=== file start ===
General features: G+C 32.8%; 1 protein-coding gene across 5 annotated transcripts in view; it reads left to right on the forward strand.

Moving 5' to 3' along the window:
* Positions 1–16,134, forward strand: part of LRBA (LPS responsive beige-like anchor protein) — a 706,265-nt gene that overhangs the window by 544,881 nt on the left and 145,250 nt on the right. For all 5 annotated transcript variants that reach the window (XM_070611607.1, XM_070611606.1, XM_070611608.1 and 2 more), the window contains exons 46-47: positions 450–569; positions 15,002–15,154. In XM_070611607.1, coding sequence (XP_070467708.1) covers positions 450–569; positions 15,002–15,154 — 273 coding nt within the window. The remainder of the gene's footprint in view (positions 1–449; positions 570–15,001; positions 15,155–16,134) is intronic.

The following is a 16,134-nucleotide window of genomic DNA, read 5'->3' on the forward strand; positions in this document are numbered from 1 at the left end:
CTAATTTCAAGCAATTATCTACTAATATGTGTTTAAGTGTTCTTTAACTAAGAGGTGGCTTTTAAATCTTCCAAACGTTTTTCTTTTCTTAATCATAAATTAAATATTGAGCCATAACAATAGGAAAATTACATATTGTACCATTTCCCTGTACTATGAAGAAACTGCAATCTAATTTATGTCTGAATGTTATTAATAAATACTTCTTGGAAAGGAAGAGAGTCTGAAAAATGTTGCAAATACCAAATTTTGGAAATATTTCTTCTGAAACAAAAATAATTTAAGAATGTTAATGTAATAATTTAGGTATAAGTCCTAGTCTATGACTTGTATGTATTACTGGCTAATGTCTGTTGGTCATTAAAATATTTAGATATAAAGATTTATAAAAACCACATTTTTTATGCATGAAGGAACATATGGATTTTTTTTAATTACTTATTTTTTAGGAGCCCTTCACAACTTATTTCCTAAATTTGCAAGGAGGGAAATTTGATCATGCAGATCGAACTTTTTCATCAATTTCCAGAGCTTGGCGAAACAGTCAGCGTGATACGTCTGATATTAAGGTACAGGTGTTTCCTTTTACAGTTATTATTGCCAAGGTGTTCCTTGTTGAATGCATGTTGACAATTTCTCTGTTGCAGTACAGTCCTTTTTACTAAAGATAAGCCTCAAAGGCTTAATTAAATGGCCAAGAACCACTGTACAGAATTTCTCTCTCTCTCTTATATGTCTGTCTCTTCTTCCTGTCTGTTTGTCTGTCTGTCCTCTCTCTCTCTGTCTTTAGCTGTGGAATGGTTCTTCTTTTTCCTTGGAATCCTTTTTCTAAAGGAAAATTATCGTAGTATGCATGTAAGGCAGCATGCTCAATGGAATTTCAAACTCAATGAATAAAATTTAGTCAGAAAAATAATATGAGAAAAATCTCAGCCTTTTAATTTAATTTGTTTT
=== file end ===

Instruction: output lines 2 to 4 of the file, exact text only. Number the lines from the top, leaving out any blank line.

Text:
Moving 5' to 3' along the window:
* Positions 1–16,134, forward strand: part of LRBA (LPS responsive beige-like anchor protein) — a 706,265-nt gene that overhangs the window by 544,881 nt on the left and 145,250 nt on the right. For all 5 annotated transcript variants that reach the window (XM_070611607.1, XM_070611606.1, XM_070611608.1 and 2 more), the window contains exons 46-47: positions 450–569; positions 15,002–15,154. In XM_070611607.1, coding sequence (XP_070467708.1) covers positions 450–569; positions 15,002–15,154 — 273 coding nt within the window. The remainder of the gene's footprint in view (positions 1–449; positions 570–15,001; positions 15,155–16,134) is intronic.

The following is a 16,134-nucleotide window of genomic DNA, read 5'->3' on the forward strand; positions in this document are numbered from 1 at the left end: